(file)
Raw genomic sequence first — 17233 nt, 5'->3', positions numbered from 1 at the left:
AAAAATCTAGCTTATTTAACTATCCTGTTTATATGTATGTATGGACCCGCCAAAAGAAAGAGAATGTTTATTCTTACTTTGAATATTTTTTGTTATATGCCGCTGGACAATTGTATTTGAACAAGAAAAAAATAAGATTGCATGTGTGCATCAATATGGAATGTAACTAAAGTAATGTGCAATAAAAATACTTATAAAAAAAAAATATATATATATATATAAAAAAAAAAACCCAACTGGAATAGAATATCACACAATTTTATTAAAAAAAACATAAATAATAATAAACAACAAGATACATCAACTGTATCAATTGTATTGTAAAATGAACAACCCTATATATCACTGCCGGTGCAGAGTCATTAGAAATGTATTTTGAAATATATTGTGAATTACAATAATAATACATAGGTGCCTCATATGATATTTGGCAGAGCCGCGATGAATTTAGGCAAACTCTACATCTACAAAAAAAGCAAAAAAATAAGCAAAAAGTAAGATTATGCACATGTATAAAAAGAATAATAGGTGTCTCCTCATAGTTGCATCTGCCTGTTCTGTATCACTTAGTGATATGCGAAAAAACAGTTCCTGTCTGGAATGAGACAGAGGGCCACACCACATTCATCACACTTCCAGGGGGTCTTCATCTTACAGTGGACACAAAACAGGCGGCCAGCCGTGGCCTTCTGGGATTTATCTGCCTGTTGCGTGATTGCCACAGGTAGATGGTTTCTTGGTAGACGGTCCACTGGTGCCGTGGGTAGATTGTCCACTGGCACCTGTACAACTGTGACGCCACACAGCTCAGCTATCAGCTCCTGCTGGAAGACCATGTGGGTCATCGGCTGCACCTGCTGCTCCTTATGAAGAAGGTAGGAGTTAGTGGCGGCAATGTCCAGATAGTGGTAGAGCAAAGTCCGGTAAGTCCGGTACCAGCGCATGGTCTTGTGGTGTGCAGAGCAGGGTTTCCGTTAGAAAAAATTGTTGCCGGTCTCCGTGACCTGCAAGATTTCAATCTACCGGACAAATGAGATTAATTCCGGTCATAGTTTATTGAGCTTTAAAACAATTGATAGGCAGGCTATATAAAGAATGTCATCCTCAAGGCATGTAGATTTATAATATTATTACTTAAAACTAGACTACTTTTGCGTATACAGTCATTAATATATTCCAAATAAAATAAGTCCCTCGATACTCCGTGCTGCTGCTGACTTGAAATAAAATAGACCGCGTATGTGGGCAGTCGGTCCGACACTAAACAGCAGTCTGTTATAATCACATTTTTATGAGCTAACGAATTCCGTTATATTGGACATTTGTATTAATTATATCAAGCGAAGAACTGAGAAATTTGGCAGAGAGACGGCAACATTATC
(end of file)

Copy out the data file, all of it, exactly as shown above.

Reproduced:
Raw genomic sequence first — 17233 nt, 5'->3', positions numbered from 1 at the left:
AAAAATCTAGCTTATTTAACTATCCTGTTTATATGTATGTATGGACCCGCCAAAAGAAAGAGAATGTTTATTCTTACTTTGAATATTTTTTGTTATATGCCGCTGGACAATTGTATTTGAACAAGAAAAAAATAAGATTGCATGTGTGCATCAATATGGAATGTAACTAAAGTAATGTGCAATAAAAATACTTATAAAAAAAAAATATATATATATATATAAAAAAAAAAACCCAACTGGAATAGAATATCACACAATTTTATTAAAAAAAACATAAATAATAATAAACAACAAGATACATCAACTGTATCAATTGTATTGTAAAATGAACAACCCTATATATCACTGCCGGTGCAGAGTCATTAGAAATGTATTTTGAAATATATTGTGAATTACAATAATAATACATAGGTGCCTCATATGATATTTGGCAGAGCCGCGATGAATTTAGGCAAACTCTACATCTACAAAAAAAGCAAAAAAATAAGCAAAAAGTAAGATTATGCACATGTATAAAAAGAATAATAGGTGTCTCCTCATAGTTGCATCTGCCTGTTCTGTATCACTTAGTGATATGCGAAAAAACAGTTCCTGTCTGGAATGAGACAGAGGGCCACACCACATTCATCACACTTCCAGGGGGTCTTCATCTTACAGTGGACACAAAACAGGCGGCCAGCCGTGGCCTTCTGGGATTTATCTGCCTGTTGCGTGATTGCCACAGGTAGATGGTTTCTTGGTAGACGGTCCACTGGTGCCGTGGGTAGATTGTCCACTGGCACCTGTACAACTGTGACGCCACACAGCTCAGCTATCAGCTCCTGCTGGAAGACCATGTGGGTCATCGGCTGCACCTGCTGCTCCTTATGAAGAAGGTAGGAGTTAGTGGCGGCAATGTCCAGATAGTGGTAGAGCAAAGTCCGGTAAGTCCGGTACCAGCGCATGGTCTTGTGGTGTGCAGAGCAGGGTTTCCGTTAGAAAAAATTGTTGCCGGTCTCCGTGACCTGCAAGATTTCAATCTACCGGACAAATGAGATTAATTCCGGTCATAGTTTATTGAGCTTTAAAACAATTGATAGGCAGGCTATATAAAGAATGTCATCCTCAAGGCATGTAGATTTATAATATTATTACTTAAAACTAGACTACTTTTGCGTATACAGTCATTAATATATTCCAAATAAAATAAGTCCCTCGATACTCCGTGCTGCTGCTGACTTGAAATAAAATAGACCGCGTATGTGGGCAGTCGGTCCGACACTAAACAGCAGTCTGTTATAATCACATTTTTATGAGCTAACGAATTCCGTTATATTGGACATTTGTATTAATTATATCAAGCGAAGAACTGAGAAATTTGGCAGAGAGACGGCAACATTATC